This opinion addresses two cases in which the superior court made similar determinations. We first summarize the facts and proceedings of each case separately; we then summarize the superior court's conclusions jointly.

A. Cissy A. And Butch R.

Cissy A. and Butch R. are the parents of Howie R., born in 2018.1 Cissy is a member of the Native Village of Barrow and Howie is an Indian child for purposes of ICWA.2

Cissy and Butch struggled with substance abuse and domestic violence within their relationship both before and after Howie's birth. Butch has an extensive history of domestic violence. Cissy's substance use prenatally exposed Howie to amphetamine, alcohol, and methamphetamine.

Howie was born prematurely and spent about three weeks in the neonatal intensive care unit to address his medical issues. OCS received a report that Howie had tested positive for various substances at birth. After speaking with Cissy and Butch about their substance abuse, OCS assumed emergency custody. Howie now faces developmental and social delays and struggles with transitions, impulse control, and aggression.

OCS made efforts to help the parents remedy their conduct and to support reunification. OCS referred Butch to an alternatives to violence program, but he failed to attend any sessions until over a year and a half later. Similarly, Butch did not provide OCS-recommended urinalysis samples for approximately a year and a half during the pendency of the case. OCS referred Cissy to inpatient substance abuse treatment and facilitated a trial home visit with Howie while she was there. However, Cissy had contact with Butch while Howie was in her care, and relapsed shortly after leaving treatment. After about a year and a half of case planning and attempts at reunification, OCS filed a petition to terminate both parents’ rights.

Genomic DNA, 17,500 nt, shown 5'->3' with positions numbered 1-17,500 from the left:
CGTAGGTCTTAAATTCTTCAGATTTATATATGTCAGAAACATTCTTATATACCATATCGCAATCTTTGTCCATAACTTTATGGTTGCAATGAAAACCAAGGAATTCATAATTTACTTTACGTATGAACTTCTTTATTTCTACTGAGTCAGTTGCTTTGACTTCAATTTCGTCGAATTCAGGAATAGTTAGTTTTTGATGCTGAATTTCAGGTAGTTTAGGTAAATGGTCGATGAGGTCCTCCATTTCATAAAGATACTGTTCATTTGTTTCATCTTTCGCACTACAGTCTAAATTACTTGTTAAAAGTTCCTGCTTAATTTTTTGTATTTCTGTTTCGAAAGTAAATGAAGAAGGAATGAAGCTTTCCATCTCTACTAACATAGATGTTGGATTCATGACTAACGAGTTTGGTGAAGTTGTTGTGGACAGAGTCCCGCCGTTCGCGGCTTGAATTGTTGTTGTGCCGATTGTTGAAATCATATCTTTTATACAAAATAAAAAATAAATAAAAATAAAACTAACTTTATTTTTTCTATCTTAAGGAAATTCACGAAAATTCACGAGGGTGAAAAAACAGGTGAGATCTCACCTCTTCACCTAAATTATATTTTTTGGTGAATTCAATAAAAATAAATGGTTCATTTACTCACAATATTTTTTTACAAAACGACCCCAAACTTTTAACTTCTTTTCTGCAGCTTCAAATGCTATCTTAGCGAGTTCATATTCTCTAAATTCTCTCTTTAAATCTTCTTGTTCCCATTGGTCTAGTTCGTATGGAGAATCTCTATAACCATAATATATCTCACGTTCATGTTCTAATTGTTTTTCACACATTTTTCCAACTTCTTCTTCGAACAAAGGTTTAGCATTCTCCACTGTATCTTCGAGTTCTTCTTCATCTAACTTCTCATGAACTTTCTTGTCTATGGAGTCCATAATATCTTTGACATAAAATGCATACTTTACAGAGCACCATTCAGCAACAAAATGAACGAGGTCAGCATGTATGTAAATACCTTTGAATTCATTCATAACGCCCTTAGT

OCS presented two expert witnesses at the termination trial: Dr. Martha Cranor, a licensed psychologist, and Edith Kaleak, an expert in the cultural values and practices of the Native Village of Barrow.

Dr. Cranor submitted an expert report and testified at trial regarding the likelihood of serious physical or emotional damage to Howie if he were to return to Cissy or Butch's care.3 OCS emphasized that it was

513 P.3d 1005

not offering Dr. Cranor as an expert in tribal culture or practices, and no party objected to Dr. Cranor's classification as an expert in child welfare and parental risk assessment. To form her opinions, Dr. Cranor reviewed 605 pages of records, including OCS records, hospital records, visitation records, urinalyses, and police records.

Dr. Cranor indicated in her expert report that it was her "professional opinion that placement of [Howie] with either of his parents would place him at elevated risk for both physical and psychological harm." This opinion was based principally on the parents’ substance use, Butch's domestic violence, and the parents’ inconsistent visitation with Howie. Dr. Cranor asserted that Cissy's alcohol and drug use during pregnancy led to Howie's medical difficulties as an infant and his later developmental challenges. She also indicated that Cissy's substance use had "negatively impacted her ability to care for herself and provide for her own basic needs" and anticipated that Cissy's continued use would prevent her from effectively parenting Howie. Dr. Cranor used an actuarial risk assessment tool to assess future risk of harm to Howie from domestic violence, concluding it would be high were he returned to Butch's care, or to Cissy's care if she were in contact with Butch.